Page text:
A bill that could put up to $100 million into financing rural broadband cleared the Senate on Thursday morning with changes its sponsors say will speed up the process.
Senate Bill 2 would take money from a fund that currently pays for landlines and shift that over five years to pay for internet service to rural communities left out of Colorado’s economic boom. The Senate sent the bill to the House with a 30-5 vote.
The money that would go to rural broadband would come from what is known as the High Cost Support Mechanism, a state fund that takes in a 2.6 percent surcharge on phone bills. The fund’s support has dwindled in the past few years as more people shift away from landlines and exclusively toward cellphone service. However, the HCSM still takes in about $35 million per year. Most of those dollars, around $30 million per year, currently go to CenturyLink.
In addition to financing broadband service to unserved or underserved areas, the bill also sets a floor for broadband speeds of 10 megabits per second for download and 1 Mbps for upload. That’s far below the recommended speeds set by the Federal Communications Commission of 25 Mbps for download and 3 Mbps for upload. But the bill’s proponents, including Sen. Don Coram, R-Montrose, and Senate President Pro Tem Jerry Sonnenberg, R-Sterling, told a Senate committee last week that the priority for HCSM grants should be to get basic service to rural communities first and faster service second.
As introduced, the bill would transfer 20 percent of the dollars CenturyLink gets from the HCSM per year into a broadband deployment fund. The bill’s sponsors tried to persuade the Senate Business, Labor and Technology Committee to speed up the timeline for fund transfers last week, with 60 percent going to the broadband fund in the first year and 10 percent over each of the next four years. That failed, but the sponsors won the second round, when the Senate on Wednesday approved the change.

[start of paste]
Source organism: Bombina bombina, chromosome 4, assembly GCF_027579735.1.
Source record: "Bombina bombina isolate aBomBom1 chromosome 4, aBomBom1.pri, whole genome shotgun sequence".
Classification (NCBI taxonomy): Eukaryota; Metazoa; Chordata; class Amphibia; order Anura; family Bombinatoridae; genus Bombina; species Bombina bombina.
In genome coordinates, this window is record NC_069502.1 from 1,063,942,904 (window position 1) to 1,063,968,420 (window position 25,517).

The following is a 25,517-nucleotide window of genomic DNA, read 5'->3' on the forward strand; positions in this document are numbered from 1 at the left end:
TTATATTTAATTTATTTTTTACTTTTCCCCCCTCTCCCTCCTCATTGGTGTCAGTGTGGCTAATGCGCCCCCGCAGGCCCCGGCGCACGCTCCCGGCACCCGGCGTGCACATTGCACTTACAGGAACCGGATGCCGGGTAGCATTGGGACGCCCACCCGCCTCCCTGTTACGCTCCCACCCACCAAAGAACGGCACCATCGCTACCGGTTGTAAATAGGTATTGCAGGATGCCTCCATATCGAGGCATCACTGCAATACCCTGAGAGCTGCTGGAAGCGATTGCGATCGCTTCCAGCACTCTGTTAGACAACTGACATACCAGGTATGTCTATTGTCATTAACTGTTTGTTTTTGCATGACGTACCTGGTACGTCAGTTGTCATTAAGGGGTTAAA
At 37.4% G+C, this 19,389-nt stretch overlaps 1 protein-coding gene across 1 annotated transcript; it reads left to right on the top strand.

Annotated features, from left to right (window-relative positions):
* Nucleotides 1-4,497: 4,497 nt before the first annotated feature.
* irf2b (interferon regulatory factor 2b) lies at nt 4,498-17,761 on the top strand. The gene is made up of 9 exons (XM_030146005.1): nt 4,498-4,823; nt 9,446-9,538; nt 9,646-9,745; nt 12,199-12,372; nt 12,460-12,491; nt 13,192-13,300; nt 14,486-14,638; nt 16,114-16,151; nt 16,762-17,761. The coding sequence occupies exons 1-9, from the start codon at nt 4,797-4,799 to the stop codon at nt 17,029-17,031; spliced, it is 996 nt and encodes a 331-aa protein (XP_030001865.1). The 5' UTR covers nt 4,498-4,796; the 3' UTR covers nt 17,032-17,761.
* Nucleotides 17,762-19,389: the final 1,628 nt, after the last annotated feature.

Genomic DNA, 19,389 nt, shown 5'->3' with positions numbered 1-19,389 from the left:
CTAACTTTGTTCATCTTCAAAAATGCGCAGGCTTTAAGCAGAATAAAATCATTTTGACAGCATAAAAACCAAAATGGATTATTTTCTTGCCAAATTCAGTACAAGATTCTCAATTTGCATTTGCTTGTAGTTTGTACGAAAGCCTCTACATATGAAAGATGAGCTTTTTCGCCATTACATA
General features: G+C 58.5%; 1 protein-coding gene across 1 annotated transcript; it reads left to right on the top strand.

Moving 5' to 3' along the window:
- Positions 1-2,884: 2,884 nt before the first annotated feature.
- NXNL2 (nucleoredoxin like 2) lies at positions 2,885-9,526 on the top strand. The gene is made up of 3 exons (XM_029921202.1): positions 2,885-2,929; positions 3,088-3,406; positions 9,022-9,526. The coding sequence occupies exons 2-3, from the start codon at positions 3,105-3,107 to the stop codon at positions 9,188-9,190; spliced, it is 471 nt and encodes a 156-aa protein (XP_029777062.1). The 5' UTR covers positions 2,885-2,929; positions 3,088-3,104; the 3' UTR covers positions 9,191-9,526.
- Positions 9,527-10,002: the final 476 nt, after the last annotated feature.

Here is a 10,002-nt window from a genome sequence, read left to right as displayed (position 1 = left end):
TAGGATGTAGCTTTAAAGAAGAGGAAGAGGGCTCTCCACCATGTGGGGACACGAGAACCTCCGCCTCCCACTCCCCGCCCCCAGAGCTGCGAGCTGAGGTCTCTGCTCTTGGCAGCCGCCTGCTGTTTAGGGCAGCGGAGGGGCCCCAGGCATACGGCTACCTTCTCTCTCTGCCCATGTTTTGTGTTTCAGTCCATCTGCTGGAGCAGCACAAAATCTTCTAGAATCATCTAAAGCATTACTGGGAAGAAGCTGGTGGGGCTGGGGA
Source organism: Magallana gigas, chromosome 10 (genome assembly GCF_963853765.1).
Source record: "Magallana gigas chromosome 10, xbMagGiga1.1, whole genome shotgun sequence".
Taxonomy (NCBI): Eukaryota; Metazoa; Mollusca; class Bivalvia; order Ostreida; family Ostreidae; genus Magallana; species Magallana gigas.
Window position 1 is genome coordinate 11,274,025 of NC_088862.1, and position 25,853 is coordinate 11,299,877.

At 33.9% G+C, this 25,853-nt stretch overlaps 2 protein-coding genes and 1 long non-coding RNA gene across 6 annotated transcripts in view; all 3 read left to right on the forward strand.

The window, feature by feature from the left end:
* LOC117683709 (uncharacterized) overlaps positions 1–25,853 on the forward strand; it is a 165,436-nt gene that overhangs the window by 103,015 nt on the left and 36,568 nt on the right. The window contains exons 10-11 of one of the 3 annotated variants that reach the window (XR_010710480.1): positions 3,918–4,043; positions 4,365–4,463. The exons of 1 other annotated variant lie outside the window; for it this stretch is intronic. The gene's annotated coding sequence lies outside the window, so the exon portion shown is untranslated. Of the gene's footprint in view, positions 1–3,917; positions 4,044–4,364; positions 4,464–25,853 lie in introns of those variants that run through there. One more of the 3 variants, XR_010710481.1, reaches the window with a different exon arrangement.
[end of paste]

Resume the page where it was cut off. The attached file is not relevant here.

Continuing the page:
The bill also resolves, although not to every provider’s satisfaction, the issue of what’s known as effective competition. For example, one telecom company might be providing service to one portion of a town and another carrier wants to come in and provide service where it doesn’t exist. That second carrier can provide service to the entire area but would not get funding to cover the portion that already has service from the original carrier.
Coram told Colorado Politics on Thursday that Southwest Colorado has been largely ignored on almost every facet of state growth. The lack of broadband service is a “huge factor in places like La Plata and Archuleta counties,” where the service is just horrendous, Coram said. That has economic impact for towns such as Pagosa Springs, where tourism is a big factor. Coram said someone might be looking for a place for a second home and broadband service, or the lack thereof, may influence that decision.
Not everyone got what they wanted with SB-2, Coram said, but “this is the best bill we can put forward for all of rural Colorado.”
The bill is a start but won’t finance the complete build-out of broadband service, Coram said, which could cost upward of $400 million to $500 million. The state may eventually have to devote general fund dollars to broadband expansion, but that’s a fight for another day, he said.
A second broadband bill that would allow the state to apply for an FCC waiver to obtain federal Connect America funds, won preliminary approval from the Senate, also on Thursday.
SB-104 would allow the broadband deployment fund to apply for that federal waiver after the next Connect America grant cycle and for future opportunities, said Sen. Kerry Donavan, a Vail Democrat. A date for the phase two Connect America auction, which provides grants to telecom providers, has not been set but is expected to take place sometime in the first quarter of 2018. A similar bill that would allow the broadband board to apply for the waiver before the phase two auction was signed into law last week by Gov. John Hickenlooper.